"It's unusual, having all these creative people on one street. But it definitely lends the block some aesthetic character. I just don't think enough people appreciate it."
For these jazzmen and many of their neighbors, Draper Avenue is an oasis of music in a town where the sound of money is often the loudest thing heard.
But the spirit of Draper's jazz is being threatened by the developer's backhoe. All around this core of artists, the avenue is growing up, changing.
Sixty-year-old houses are being replaced by condominium complexes. A snazzy new branch of the San Diego Public Library opened recently, bringing with it more traffic and people problems to a street that isn't used to being a thoroughfare.
Suddenly, Draper Avenue, like the rest of La Jolla, is hot property. Since the library opened three months ago, property owners on Draper began receiving unsolicited offers from realtors.
"I've had offers of almost a million dollars for these two lots alone," said McPherson, who lives in North Park but uses the Draper Avenue house as an office and studio. "I mean, the Pacific Ocean is right down the street. If my family didn't move here in the '40s, I wouldn't even be able to afford to stay in this neighborhood."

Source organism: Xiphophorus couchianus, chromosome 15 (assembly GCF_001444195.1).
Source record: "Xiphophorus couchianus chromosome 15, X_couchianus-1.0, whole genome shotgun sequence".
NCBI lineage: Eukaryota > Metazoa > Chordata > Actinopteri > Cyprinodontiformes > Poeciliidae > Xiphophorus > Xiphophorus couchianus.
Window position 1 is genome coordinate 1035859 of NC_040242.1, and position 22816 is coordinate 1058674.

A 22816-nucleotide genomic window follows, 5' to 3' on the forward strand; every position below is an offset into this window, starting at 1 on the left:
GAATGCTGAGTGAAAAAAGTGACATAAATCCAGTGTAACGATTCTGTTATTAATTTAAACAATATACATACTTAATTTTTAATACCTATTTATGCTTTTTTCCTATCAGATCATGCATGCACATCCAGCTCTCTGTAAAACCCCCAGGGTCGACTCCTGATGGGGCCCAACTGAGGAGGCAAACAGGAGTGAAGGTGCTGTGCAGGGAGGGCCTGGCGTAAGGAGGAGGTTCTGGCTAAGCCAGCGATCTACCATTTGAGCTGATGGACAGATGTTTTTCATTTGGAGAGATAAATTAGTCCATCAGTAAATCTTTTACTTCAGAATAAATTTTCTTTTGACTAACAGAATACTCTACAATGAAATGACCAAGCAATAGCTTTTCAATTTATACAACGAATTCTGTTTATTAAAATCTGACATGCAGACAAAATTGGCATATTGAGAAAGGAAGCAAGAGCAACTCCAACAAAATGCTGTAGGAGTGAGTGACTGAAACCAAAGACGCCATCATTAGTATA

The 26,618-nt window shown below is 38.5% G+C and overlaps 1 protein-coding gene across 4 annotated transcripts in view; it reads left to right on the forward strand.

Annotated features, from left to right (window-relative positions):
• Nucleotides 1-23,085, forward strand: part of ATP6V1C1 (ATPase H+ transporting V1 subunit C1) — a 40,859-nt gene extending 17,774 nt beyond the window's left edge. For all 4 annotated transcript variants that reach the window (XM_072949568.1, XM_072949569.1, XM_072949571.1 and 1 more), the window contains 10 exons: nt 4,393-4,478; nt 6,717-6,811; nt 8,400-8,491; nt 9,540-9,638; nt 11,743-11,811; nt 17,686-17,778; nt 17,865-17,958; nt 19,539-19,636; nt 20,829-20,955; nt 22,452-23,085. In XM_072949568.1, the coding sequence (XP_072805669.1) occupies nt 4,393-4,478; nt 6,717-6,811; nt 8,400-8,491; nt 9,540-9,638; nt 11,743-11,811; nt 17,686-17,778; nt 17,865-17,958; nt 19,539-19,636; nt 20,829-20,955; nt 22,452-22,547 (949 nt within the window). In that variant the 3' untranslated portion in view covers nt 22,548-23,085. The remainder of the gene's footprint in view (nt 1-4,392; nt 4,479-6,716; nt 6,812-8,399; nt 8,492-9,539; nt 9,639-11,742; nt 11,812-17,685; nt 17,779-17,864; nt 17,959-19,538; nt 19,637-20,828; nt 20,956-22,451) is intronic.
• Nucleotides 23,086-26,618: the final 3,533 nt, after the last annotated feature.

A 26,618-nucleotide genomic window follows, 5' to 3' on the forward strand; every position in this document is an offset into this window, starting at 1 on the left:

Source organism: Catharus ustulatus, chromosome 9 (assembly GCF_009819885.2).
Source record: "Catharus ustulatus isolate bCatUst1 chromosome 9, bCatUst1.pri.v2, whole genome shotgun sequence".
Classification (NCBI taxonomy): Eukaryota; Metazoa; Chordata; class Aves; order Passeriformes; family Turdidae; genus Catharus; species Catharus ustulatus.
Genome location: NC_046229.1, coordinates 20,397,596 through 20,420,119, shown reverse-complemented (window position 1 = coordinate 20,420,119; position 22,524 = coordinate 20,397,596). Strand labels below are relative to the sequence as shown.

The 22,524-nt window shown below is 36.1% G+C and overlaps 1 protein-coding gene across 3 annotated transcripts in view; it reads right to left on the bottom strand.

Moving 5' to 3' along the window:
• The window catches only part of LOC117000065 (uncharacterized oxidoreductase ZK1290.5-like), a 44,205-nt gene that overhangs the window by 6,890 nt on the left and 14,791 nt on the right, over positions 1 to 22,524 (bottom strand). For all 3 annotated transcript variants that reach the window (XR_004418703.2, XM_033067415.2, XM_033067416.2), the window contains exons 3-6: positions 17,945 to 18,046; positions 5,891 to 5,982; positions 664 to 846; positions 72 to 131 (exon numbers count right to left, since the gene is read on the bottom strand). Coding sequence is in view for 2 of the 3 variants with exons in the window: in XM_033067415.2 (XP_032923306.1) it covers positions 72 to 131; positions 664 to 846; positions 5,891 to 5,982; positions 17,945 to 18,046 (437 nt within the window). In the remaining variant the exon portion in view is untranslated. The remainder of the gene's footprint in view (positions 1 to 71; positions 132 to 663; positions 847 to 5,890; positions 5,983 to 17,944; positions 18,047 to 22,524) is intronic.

Carrie Tonini, manager of the Jelley Co. real estate firm in La Jolla, said property values on Draper are skyrocketing along with the rest in the area.
"Last year, La Jolla enjoyed a 45% appreciation in single-family houses," she said. "When you have that kind of appreciation, every piece of property looks real good, no matter where it is."
Despite the development all around them, the musicians who live and practice there say Draper Avenue is still the coolest place around.
"This is Jazz Alley, there's no doubt about it," said Marillo, 50, an accomplished tenor player who has performed in nightclubs throughout San Diego for more than a decade. "There's some musical energy here. And there's not too many residential streets anywhere you can say that about."
The jazz label is only the most recent tag for this colorful stretch of street.